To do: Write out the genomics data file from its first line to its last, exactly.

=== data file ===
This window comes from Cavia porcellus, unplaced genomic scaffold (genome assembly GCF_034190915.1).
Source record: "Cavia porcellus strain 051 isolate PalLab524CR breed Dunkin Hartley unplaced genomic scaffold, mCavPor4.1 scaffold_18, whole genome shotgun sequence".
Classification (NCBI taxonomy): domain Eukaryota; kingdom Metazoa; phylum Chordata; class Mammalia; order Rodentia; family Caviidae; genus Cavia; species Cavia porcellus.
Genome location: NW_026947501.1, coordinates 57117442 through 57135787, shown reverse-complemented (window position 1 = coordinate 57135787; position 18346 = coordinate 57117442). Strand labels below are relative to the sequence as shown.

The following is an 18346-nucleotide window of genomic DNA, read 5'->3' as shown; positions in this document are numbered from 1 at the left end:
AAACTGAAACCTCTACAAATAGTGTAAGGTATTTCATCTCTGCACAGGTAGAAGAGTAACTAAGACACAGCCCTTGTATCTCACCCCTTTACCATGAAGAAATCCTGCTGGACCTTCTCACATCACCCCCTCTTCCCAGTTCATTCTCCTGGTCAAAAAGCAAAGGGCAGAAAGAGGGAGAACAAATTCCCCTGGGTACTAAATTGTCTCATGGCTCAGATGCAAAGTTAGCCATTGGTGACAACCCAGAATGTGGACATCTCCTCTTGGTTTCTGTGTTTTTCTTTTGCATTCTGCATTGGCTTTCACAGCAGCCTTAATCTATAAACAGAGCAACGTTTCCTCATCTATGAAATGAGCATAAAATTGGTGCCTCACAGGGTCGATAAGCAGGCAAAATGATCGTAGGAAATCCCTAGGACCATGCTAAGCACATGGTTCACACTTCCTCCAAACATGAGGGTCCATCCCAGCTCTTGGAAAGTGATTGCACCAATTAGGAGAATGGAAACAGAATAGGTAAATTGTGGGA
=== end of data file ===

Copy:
This window comes from Cavia porcellus, unplaced genomic scaffold (genome assembly GCF_034190915.1).
Source record: "Cavia porcellus strain 051 isolate PalLab524CR breed Dunkin Hartley unplaced genomic scaffold, mCavPor4.1 scaffold_18, whole genome shotgun sequence".
Classification (NCBI taxonomy): domain Eukaryota; kingdom Metazoa; phylum Chordata; class Mammalia; order Rodentia; family Caviidae; genus Cavia; species Cavia porcellus.
Genome location: NW_026947501.1, coordinates 57117442 through 57135787, shown reverse-complemented (window position 1 = coordinate 57135787; position 18346 = coordinate 57117442). Strand labels below are relative to the sequence as shown.

The following is an 18346-nucleotide window of genomic DNA, read 5'->3' as shown; positions in this document are numbered from 1 at the left end:
AAACTGAAACCTCTACAAATAGTGTAAGGTATTTCATCTCTGCACAGGTAGAAGAGTAACTAAGACACAGCCCTTGTATCTCACCCCTTTACCATGAAGAAATCCTGCTGGACCTTCTCACATCACCCCCTCTTCCCAGTTCATTCTCCTGGTCAAAAAGCAAAGGGCAGAAAGAGGGAGAACAAATTCCCCTGGGTACTAAATTGTCTCATGGCTCAGATGCAAAGTTAGCCATTGGTGACAACCCAGAATGTGGACATCTCCTCTTGGTTTCTGTGTTTTTCTTTTGCATTCTGCATTGGCTTTCACAGCAGCCTTAATCTATAAACAGAGCAACGTTTCCTCATCTATGAAATGAGCATAAAATTGGTGCCTCACAGGGTCGATAAGCAGGCAAAATGATCGTAGGAAATCCCTAGGACCATGCTAAGCACATGGTTCACACTTCCTCCAAACATGAGGGTCCATCCCAGCTCTTGGAAAGTGATTGCACCAATTAGGAGAATGGAAACAGAATAGGTAAATTGTGGGA